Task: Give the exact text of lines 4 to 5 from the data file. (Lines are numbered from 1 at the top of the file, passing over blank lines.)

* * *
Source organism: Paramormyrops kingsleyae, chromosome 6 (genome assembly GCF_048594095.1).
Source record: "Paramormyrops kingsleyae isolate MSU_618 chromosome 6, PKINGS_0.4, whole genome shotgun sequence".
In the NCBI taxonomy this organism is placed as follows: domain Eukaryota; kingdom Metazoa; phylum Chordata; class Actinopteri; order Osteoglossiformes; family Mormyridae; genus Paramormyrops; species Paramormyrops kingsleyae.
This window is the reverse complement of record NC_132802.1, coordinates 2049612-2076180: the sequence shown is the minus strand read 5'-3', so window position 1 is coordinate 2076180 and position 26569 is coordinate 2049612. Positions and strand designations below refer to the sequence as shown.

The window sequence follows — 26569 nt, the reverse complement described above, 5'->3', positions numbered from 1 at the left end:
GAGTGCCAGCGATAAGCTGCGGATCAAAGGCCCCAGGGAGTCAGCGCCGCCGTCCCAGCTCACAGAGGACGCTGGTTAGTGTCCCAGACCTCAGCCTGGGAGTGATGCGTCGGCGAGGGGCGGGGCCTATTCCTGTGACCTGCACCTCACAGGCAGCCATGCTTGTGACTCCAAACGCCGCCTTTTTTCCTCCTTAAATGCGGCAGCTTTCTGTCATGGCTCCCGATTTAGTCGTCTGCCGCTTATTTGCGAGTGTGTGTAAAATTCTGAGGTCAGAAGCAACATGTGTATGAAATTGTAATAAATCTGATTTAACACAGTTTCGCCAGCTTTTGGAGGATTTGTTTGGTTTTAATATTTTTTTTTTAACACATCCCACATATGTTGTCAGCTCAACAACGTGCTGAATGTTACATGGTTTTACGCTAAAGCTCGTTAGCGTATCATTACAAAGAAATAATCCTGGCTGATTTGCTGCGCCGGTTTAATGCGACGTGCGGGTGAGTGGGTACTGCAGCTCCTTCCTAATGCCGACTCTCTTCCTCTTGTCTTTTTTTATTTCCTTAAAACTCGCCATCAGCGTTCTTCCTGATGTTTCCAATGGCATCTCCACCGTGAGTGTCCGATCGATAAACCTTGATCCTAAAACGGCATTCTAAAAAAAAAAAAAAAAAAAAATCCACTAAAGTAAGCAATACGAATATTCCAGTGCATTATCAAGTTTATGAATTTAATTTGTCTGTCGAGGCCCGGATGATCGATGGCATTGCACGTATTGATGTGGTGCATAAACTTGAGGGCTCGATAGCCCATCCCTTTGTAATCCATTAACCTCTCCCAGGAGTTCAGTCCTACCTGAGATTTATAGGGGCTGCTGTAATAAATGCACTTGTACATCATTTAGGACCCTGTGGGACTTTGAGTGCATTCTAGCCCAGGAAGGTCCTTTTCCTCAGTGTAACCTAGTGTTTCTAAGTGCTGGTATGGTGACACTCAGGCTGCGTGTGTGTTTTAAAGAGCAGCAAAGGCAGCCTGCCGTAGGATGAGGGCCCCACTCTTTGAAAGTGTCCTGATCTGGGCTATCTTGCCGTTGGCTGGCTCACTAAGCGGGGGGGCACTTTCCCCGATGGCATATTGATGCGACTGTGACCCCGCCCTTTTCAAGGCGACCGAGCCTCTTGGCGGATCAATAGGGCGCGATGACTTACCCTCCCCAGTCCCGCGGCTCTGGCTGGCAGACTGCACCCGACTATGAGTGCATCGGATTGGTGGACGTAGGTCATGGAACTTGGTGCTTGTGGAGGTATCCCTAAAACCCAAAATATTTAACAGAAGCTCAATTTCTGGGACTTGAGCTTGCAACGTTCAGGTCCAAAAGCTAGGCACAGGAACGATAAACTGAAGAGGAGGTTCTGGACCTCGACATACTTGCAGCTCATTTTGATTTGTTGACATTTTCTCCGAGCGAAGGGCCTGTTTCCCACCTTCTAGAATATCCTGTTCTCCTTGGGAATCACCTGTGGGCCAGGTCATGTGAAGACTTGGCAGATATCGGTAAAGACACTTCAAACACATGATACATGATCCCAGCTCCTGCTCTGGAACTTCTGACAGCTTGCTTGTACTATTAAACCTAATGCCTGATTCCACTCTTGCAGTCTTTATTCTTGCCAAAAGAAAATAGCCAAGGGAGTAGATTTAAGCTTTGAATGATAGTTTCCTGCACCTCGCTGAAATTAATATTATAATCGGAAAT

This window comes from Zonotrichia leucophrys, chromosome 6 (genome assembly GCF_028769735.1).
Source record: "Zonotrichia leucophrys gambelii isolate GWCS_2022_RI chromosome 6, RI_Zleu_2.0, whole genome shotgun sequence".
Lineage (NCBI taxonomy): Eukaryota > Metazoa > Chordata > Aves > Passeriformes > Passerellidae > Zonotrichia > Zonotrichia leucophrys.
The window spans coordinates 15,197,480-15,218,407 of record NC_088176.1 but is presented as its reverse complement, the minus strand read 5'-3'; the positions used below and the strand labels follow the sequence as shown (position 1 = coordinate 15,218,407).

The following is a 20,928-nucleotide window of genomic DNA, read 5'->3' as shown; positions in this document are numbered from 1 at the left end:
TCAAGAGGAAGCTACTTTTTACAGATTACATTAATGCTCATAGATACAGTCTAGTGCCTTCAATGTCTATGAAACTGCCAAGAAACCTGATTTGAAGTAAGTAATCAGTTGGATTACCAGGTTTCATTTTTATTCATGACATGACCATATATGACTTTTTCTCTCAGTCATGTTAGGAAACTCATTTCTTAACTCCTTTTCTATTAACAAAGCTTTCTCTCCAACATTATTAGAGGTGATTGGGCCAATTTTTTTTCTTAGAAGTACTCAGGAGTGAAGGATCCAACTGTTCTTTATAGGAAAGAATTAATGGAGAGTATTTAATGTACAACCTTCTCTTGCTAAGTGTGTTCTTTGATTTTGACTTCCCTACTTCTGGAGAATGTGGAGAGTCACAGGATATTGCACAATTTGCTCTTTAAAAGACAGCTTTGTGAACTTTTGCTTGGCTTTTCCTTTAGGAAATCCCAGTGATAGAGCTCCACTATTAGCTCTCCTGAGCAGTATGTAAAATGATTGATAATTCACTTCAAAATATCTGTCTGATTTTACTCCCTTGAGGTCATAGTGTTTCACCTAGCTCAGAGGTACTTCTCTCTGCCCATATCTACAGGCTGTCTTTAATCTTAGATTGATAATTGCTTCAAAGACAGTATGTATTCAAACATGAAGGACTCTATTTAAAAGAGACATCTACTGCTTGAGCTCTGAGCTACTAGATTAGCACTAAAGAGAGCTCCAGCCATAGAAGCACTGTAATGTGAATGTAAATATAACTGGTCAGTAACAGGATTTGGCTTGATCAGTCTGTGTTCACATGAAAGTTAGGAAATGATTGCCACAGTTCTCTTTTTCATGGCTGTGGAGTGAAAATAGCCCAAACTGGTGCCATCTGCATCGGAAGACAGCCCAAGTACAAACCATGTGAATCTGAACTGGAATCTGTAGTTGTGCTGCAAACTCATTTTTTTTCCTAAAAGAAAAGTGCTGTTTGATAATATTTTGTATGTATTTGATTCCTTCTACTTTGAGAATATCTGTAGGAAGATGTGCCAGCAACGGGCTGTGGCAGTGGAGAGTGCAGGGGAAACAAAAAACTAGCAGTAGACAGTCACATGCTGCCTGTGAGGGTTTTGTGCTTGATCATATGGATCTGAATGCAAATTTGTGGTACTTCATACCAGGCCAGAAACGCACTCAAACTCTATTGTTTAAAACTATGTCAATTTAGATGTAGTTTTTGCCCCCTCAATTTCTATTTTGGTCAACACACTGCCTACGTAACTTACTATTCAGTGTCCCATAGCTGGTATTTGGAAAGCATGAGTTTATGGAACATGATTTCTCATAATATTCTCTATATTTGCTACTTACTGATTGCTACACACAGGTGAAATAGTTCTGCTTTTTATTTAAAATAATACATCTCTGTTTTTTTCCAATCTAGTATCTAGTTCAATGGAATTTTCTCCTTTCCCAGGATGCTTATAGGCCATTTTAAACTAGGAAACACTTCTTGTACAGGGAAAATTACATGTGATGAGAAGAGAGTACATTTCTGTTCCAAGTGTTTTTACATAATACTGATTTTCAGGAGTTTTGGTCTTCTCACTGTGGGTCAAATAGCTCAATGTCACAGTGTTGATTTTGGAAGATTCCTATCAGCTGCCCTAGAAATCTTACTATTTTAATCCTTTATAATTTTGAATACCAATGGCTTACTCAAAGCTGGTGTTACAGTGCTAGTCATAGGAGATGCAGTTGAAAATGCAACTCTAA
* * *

This window is the reverse complement of record NC_132802.1, coordinates 2049612-2076180: the sequence shown is the minus strand read 5'-3', so window position 1 is coordinate 2076180 and position 26569 is coordinate 2049612. Positions and strand designations below refer to the sequence as shown.

The window sequence follows — 26569 nt, the reverse complement described above, 5'->3', positions numbered from 1 at the left end: